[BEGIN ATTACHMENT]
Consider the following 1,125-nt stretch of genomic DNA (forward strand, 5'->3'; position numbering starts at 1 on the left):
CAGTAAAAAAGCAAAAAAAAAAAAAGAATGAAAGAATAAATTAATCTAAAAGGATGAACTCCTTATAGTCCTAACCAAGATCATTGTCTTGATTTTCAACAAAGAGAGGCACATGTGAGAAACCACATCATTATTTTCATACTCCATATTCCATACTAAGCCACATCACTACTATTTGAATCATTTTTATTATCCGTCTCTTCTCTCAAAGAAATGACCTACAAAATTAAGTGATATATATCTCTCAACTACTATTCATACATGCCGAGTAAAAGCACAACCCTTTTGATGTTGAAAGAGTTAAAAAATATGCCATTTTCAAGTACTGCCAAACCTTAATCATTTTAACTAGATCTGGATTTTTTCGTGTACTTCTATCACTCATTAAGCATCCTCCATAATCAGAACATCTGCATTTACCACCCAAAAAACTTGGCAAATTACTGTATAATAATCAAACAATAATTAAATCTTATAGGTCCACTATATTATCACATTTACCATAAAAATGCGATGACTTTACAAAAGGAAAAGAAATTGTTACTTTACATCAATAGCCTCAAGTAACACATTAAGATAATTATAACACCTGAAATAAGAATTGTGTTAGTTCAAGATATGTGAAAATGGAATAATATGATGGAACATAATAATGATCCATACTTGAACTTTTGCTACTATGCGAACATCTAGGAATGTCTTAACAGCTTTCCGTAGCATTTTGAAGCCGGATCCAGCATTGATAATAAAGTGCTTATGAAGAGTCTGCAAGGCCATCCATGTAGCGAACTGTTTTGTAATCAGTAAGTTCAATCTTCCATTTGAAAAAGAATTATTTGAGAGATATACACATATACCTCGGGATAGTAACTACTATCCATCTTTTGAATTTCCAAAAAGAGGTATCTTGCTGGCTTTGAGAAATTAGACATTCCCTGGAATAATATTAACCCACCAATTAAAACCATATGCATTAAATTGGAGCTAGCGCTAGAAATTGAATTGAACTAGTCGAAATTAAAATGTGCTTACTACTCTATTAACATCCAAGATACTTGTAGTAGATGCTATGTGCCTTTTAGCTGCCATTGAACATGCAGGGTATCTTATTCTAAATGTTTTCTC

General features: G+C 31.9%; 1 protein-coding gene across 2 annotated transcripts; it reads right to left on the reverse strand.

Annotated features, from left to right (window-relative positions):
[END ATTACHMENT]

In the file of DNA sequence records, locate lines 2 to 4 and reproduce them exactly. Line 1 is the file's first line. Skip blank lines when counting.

CAGTAAAAAAGCAAAAAAAAAAAAAGAATGAAAGAATAAATTAATCTAAAAGGATGAACTCCTTATAGTCCTAACCAAGATCATTGTCTTGATTTTCAACAAAGAGAGGCACATGTGAGAAACCACATCATTATTTTCATACTCCATATTCCATACTAAGCCACATCACTACTATTTGAATCATTTTTATTATCCGTCTCTTCTCTCAAAGAAATGACCTACAAAATTAAGTGATATATATCTCTCAACTACTATTCATACATGCCGAGTAAAAGCACAACCCTTTTGATGTTGAAAGAGTTAAAAAATATGCCATTTTCAAGTACTGCCAAACCTTAATCATTTTAACTAGATCTGGATTTTTTCGTGTACTTCTATCACTCATTAAGCATCCTCCATAATCAGAACATCTGCATTTACCACCCAAAAAACTTGGCAAATTACTGTATAATAATCAAACAATAATTAAATCTTATAGGTCCACTATATTATCACATTTACCATAAAAATGCGATGACTTTACAAAAGGAAAAGAAATTGTTACTTTACATCAATAGCCTCAAGTAACACATTAAGATAATTATAACACCTGAAATAAGAATTGTGTTAGTTCAAGATATGTGAAAATGGAATAATATGATGGAACATAATAATGATCCATACTTGAACTTTTGCTACTATGCGAACATCTAGGAATGTCTTAACAGCTTTCCGTAGCATTTTGAAGCCGGATCCAGCATTGATAATAAAGTGCTTATGAAGAGTCTGCAAGGCCATCCATGTAGCGAACTGTTTTGTAATCAGTAAGTTCAATCTTCCATTTGAAAAAGAATTATTTGAGAGATATACACATATACCTCGGGATAGTAACTACTATCCATCTTTTGAATTTCCAAAAAGAGGTATCTTGCTGGCTTTGAGAAATTAGACATTCCCTGGAATAATATTAACCCACCAATTAAAACCATATGCATTAAATTGGAGCTAGCGCTAGAAATTGAATTGAACTAGTCGAAATTAAAATGTGCTTACTACTCTATTAACATCCAAGATACTTGTAGTAGATGCTATGTGCCTTTTAGCTGCCATTGAACATGCAGGGTATCTTATTCTAAATGTTTTCTC

General features: G+C 31.9%; 1 protein-coding gene across 2 annotated transcripts; it reads right to left on the reverse strand.

Annotated features, from left to right (window-relative positions):